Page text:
Composting Toilets in Arizona

On December 10, the Arizona Sonora News reported:

A group of composting toilet enthusiasts, local non-profits and University of Arizona researchers are collaborating to find a less wasteful way of dealing with our waste. Watershed Management Group is working with the Arizona Department of Environmental Quality to approve two home-built composting toilet designs for use in Arizona. If the designs are approved, Tucsonans will have a simple and cheap option to conserve water and energy, and enrich local soils.

The story, which it’s worth your while to read in its entirety, points out some of the issues preventing a widespread adoption of composting toilet systems. Some of these issues are legal:

Before 2005, it was illegal to have a composting toilet in Arizona, even in rural areas, unless the soil on your property wasn’t suitable for a septic system, David said. In 2005 he worked with a group of “ad hoc composting toilet enthusiasts” to rewrite the Environmental Protection Agency’s policy. “We were primarily advocating rewriting the composting toilet section of the groundwater protection rules to be as encouraging to people who wanted to use composting toilets as possible,” David said.

Others are cultural:

The composting toilet is the only bathroom at Las Milpitas [community farm]. Once people see (and smell) the composting toilet, they don’t usually have any issue with it, Lowen [the farm manager of Las Milpitas] said.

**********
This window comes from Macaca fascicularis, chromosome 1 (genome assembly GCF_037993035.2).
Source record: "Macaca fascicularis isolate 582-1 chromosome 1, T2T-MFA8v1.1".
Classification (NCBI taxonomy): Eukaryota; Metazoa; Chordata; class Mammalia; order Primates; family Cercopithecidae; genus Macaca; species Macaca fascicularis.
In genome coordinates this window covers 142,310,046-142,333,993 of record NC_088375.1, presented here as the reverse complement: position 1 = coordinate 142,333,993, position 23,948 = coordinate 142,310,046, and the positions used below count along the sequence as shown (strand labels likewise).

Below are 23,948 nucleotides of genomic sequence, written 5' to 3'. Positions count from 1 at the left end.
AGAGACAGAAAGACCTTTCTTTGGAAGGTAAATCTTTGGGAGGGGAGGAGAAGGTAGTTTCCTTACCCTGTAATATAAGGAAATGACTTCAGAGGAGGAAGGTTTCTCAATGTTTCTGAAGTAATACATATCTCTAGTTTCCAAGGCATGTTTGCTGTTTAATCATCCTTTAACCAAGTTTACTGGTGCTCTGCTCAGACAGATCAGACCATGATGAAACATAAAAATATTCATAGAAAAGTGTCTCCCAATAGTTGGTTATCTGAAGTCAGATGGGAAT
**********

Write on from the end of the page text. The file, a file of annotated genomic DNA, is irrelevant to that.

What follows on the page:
“It’s always the high school kids who you talk with about a composting toilet, and you can just watch their noses turn up. But then we go and look at it, and it doesn’t smell, and it’s nicer than some of the pit toilets that you get out in some of the parks,” he said. “It’s a culture shift.”

But not everyone sees the future so rosy for composting toilets:

David Omick doubts that composting toilets will become widespread. “Most people don’t want to deal with their shit,” he said. “Flush and forget. That’s the prevailing mindset. And until that changes, until we begin to see shit as a resource, if you will, until we begin thinking in terms of closing nutrient cycles, making better use of our water, beginning to see water really not just as a resource but a gift in the desert… until that happens, I don’t think composting toilets are going to be widespread.”

The “flush and forget” mindset, of course, extends beyond the issue of composting toilets, though perhaps not usually so literally, and it’s an apt point. Composting toilets require remembering and are almost mentally invasive in their insistence on the cyclical nature of waste and, ultimately, life. We tend to treat many things as disposable, whether it’s shoes, books or sometimes people, and here we have a thing itself, the composting toilet, which requires we treat human waste itselfuseless, dirty and to be disposed of and immediately forgotten—as enduring and beneficial. I agree with David Omick: this isn’t a cultural change that happens overnight. And it doesn’t start with toilets.

 


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